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September 22, 2005

Who's Gonna Kill 3L?

Following up on yesterday's post about whether the cost of law school should prevent people from pursuing public interest careers, Andrew Raff points to an ongoing debate at the Legal Affairs Debate Club over the oddly-phrased question: Abolish the third year of law school? Check out the give and take between Laura I. Appleman and GW's own Daniel Solove (who blogs at both Balkinization and PrawfsBlawg). Appleman seems to be the proponent of change (although she's not arguing explicitly or forcefully that law school should be only 2 years, only that something needs to change), while Solove is defending the third year (but grants that the current landscape of legal education has problems that law professors and law schools could do more to address).

I've written about this topic before, but let me be more clear: While I see pros and cons in both positions, I'm all for getting rid of the third year for cost/debt reasons alone. Saving students lots of money would reduce barriers for them to enter public interest careers, and it could theoretically reduce the cost of legal services for everyone, so it would be good public policy. An added benefit is that it could take some of the snobbery and pretentiousness out of law school and the legal profession generally because at two years the JD would become a Master's degree, plain and simple. In fact, why don't we change that pretentious name, anyway? Let's all get our Master's Degree in Law (drop the whole pile of Latin b.s.) and get on with our lives. The world would be a better place. Perhaps people would even have less disdain for lawyers if they dropped some of their pretensions.

That said, I'm willing to consider alternatives. A few pretty good ideas were floated in the comments here, any of which would probably be improvements over the current system. The debate between Appleman and Solove is generating other interesting points to consider. (Unfortunately I don't have time now to consider them in detail, but soon, I hope.)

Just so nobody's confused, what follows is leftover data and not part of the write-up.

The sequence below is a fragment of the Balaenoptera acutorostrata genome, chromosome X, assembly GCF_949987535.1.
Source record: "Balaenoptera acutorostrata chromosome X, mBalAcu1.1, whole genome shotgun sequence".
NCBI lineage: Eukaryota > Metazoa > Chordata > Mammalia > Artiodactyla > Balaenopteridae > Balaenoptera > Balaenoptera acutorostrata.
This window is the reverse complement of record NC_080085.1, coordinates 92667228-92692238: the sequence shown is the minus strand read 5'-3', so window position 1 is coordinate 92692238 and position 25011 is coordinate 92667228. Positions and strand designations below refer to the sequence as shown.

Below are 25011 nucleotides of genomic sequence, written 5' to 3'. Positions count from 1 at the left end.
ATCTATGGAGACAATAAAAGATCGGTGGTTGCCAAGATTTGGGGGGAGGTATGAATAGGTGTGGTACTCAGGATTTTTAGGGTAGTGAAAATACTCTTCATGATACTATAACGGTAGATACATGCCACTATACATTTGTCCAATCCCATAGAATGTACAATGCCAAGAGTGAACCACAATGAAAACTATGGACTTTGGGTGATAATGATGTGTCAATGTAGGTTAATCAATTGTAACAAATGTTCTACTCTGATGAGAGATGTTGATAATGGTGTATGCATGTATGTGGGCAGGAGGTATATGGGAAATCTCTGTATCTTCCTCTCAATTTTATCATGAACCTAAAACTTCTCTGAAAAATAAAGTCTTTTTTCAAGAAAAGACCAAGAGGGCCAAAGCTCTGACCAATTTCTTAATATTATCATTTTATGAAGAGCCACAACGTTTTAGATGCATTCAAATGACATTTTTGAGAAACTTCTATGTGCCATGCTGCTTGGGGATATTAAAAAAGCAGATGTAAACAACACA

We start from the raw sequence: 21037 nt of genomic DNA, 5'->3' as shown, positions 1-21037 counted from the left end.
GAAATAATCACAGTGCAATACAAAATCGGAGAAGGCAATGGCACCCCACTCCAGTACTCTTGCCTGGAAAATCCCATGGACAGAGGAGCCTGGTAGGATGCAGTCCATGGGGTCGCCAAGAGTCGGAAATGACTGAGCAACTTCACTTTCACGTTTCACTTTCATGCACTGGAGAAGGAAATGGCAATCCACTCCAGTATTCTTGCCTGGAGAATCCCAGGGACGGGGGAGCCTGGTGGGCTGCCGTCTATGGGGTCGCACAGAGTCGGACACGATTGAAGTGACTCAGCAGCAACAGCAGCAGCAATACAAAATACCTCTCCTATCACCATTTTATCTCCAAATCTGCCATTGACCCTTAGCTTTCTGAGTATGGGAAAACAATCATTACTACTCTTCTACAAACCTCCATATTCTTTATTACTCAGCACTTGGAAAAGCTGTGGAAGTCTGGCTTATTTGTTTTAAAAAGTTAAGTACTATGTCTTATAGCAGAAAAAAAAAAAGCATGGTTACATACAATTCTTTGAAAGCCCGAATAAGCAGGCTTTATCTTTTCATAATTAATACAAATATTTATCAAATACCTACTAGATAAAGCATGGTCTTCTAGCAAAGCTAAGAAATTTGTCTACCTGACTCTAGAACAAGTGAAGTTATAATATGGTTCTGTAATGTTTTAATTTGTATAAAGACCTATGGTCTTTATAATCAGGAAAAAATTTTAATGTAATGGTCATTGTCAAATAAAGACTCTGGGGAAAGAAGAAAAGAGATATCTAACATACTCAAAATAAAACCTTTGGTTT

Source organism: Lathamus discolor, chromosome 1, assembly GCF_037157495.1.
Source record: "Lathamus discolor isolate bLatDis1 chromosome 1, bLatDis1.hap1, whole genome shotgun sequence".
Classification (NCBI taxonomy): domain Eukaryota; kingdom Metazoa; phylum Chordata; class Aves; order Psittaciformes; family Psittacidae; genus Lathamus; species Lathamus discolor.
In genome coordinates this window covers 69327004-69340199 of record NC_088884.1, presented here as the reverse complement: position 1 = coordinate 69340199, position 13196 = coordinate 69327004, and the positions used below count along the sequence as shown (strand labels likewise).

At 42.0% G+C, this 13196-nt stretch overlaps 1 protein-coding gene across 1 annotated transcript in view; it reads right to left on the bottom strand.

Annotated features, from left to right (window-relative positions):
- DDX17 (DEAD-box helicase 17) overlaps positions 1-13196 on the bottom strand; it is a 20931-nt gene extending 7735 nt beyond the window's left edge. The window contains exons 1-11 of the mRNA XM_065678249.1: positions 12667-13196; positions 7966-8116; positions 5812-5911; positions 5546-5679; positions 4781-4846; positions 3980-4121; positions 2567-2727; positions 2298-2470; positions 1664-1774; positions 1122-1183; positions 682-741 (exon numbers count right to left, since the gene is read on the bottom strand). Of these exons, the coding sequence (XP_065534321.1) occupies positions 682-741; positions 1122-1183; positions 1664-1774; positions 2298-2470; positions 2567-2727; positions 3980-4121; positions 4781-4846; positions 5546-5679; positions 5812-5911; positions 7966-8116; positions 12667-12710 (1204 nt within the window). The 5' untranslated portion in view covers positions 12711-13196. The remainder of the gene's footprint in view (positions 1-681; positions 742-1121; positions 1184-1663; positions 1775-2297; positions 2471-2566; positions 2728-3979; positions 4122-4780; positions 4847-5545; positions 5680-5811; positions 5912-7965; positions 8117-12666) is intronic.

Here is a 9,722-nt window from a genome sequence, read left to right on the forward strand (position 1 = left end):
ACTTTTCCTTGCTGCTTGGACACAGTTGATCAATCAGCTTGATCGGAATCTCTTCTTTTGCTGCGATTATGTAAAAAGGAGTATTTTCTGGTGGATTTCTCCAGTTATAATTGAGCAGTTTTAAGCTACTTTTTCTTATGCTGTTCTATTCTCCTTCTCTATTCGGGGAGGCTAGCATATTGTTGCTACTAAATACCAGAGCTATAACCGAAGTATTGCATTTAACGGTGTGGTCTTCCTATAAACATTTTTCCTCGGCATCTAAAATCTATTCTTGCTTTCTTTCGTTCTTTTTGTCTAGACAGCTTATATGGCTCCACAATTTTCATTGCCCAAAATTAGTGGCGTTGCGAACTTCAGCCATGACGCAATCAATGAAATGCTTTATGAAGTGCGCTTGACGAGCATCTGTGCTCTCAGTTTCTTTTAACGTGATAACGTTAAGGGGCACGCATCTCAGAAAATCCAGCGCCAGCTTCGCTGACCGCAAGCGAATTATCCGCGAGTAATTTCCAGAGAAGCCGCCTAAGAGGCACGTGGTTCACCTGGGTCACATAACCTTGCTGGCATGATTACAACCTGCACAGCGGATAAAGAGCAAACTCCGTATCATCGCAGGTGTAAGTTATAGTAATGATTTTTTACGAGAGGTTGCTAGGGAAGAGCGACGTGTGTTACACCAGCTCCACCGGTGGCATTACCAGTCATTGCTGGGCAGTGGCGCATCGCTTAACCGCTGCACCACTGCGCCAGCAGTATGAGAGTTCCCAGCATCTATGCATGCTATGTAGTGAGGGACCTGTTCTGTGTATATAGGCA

More obscurely, does it strike anyone else as peculiar that the question posed by the Legal Affairs Debate Club does not name an actor who would do the abolishing? Is the question whether the ABA should abolish the third year (it could), or whether law schools should do it, or law professors, or law students, or...? Any of these groups could take on this cause and, with sufficient organization, could probably succeed in rolling law school back to two years. But the form of the question gets to the truth that this is an issue for which no one really wants to take responsibility. Perhaps the status quo in legal education remains largely undisturbed because the constituencies involved are so diffuse and at odds that none of them can get together well enough to really change things. If that's the case, this seems a place where the ABA, as a sort of umbrella over all of these groups, should really be taking the lead...

UPDATE: See also this post on PrawfsBlawg about states that allow people to take the bar exam w/out attending law school. That post also links to previous debate on the issue by Appleman and Solove.

Posted September 22, 2005 11:44 AM | 3L

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